Artist Spotlight: Boris – …why always Boris?

Yeah, that’s right. You get a second Artist Spotlight today. I was gong to push this back to tomorrow, but it was way too much work to re-edit this in preparation to post it so it is not an absolute mess. If I don’t have the patience to do that now, I definitely will not have the patience to do it tomorrow.


I am not much of a metal guy. I can enjoy individual metal songs here and there from various subgenres, but nothing that I would listen to unless prompted every so often. Most of the metal-like acts that I like are just that, metal-like; I just cannot get myself to burrow down that rabbit hole. From 1997 to 2007, Tool was pretty much the only “metal” band that I enjoyed enough to get albums for and listen to without being pushed to listen to them. Yeah, I know, I know.

Anyways, in 2007, I was introduced to the album Pink by the band Boris during a Yousendit frenzy…with no description given. You remember Yousendit, right? Well, given the minimalist nature of Yousendit, I went in with absolutely no knowledge of what I was about to hear and loved it. Why do I like Boris so much? I don’t know. Perhaps it is due to getting to them before I got to other bands, making them the standard-bearer to my ears. I guess that maybe the song variety kept things seeming fresh, even if individual tracks sometimes sounded the same as others. And they largely avoided the elements and subgenres that I found to be too awkward to enjoy. They were metal, but also not. The music was simple without being simplistic. The sound could be both beautiful and ugly. One could dance, one could headbang, one could just get lost in it and then blasted back out.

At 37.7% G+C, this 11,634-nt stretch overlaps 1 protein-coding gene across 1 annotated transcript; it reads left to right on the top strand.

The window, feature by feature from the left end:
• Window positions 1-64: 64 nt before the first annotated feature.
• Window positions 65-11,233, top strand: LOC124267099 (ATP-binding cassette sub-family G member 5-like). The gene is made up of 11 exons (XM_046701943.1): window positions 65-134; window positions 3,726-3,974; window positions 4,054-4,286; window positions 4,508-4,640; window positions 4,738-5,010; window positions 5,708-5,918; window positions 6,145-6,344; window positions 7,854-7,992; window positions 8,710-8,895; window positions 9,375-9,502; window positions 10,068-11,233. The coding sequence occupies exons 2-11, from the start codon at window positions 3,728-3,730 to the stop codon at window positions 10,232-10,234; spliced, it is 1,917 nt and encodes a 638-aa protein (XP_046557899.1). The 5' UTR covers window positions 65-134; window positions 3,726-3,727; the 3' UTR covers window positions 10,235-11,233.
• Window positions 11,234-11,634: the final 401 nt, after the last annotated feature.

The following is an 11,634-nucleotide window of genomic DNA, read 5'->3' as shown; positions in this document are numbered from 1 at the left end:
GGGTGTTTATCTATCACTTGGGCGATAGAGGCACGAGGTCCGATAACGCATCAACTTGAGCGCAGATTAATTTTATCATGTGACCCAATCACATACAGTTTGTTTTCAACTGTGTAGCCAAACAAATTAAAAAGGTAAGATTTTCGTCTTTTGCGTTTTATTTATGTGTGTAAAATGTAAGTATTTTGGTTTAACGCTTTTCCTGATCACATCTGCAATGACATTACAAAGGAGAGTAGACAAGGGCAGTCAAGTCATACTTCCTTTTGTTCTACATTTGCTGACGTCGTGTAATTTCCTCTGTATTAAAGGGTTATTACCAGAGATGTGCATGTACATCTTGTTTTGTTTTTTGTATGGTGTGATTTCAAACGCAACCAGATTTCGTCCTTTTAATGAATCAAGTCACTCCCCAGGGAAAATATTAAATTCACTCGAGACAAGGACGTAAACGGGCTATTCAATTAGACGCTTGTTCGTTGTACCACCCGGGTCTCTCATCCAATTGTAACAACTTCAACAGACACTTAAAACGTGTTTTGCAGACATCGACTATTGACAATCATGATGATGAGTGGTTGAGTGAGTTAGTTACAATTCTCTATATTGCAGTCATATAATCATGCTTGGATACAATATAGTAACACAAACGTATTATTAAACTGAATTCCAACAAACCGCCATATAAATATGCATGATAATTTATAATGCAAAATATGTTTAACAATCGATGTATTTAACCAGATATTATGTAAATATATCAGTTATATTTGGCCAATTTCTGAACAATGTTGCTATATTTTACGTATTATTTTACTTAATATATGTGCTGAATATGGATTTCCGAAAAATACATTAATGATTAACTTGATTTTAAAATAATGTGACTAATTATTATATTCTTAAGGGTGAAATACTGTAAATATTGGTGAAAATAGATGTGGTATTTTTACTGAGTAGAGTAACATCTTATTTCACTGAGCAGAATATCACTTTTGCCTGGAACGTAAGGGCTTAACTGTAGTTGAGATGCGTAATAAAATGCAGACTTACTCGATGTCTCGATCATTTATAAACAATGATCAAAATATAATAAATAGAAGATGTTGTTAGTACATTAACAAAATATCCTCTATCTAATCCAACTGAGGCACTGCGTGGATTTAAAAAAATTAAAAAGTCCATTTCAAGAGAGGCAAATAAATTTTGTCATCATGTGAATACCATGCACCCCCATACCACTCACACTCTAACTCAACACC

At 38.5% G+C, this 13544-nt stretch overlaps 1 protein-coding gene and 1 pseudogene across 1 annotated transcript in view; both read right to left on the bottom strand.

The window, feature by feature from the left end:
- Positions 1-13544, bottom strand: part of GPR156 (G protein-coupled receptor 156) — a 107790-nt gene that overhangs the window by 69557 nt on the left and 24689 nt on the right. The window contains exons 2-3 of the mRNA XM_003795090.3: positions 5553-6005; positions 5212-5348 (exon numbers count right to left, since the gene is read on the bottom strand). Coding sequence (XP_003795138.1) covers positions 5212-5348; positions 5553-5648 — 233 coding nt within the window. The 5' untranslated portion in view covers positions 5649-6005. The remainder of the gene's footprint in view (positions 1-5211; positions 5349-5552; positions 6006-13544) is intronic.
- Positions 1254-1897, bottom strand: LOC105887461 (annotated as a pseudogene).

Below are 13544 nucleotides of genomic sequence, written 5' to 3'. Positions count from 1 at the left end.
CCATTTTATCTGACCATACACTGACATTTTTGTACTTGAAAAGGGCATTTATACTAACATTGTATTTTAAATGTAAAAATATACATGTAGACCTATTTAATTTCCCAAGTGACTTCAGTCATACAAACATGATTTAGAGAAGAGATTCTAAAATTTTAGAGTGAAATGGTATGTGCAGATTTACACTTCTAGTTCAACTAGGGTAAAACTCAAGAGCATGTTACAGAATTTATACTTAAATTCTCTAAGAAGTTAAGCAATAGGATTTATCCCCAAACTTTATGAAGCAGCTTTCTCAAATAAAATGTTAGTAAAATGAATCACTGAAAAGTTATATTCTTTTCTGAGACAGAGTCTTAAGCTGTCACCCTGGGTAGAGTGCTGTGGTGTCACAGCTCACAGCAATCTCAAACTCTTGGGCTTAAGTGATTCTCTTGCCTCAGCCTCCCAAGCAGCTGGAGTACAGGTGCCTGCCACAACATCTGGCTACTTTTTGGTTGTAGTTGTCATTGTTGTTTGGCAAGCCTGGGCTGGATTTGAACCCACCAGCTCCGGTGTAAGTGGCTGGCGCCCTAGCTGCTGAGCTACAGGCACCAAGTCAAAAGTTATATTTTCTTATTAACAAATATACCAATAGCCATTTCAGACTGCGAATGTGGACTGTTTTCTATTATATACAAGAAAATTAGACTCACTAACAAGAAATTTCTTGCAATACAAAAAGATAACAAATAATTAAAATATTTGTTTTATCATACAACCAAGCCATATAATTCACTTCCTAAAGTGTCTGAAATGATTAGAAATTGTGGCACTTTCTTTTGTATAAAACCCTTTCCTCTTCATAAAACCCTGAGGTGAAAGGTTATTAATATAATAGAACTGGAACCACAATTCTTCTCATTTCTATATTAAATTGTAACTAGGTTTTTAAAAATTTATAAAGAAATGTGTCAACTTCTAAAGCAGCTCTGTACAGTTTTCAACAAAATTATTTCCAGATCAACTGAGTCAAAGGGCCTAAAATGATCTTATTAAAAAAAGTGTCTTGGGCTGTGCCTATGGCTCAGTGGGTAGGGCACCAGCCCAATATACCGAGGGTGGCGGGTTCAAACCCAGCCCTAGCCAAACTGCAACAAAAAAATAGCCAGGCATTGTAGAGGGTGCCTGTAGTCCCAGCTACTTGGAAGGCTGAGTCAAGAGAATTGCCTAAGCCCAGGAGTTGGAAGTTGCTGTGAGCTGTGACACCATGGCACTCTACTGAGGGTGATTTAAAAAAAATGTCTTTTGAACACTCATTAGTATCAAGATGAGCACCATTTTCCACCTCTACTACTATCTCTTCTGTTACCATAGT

I went to a few concerts between 2002 and 2009; not so much before and not so much afterwards. But, when I heard in 2013 that Boris would be performing for two nights in Boston, I had to drive over there for both. It was a small club (three bars, though) and the performances had few frills, but it was a wonderful experience for me. I took a few pictures…three of which are below. Anyways…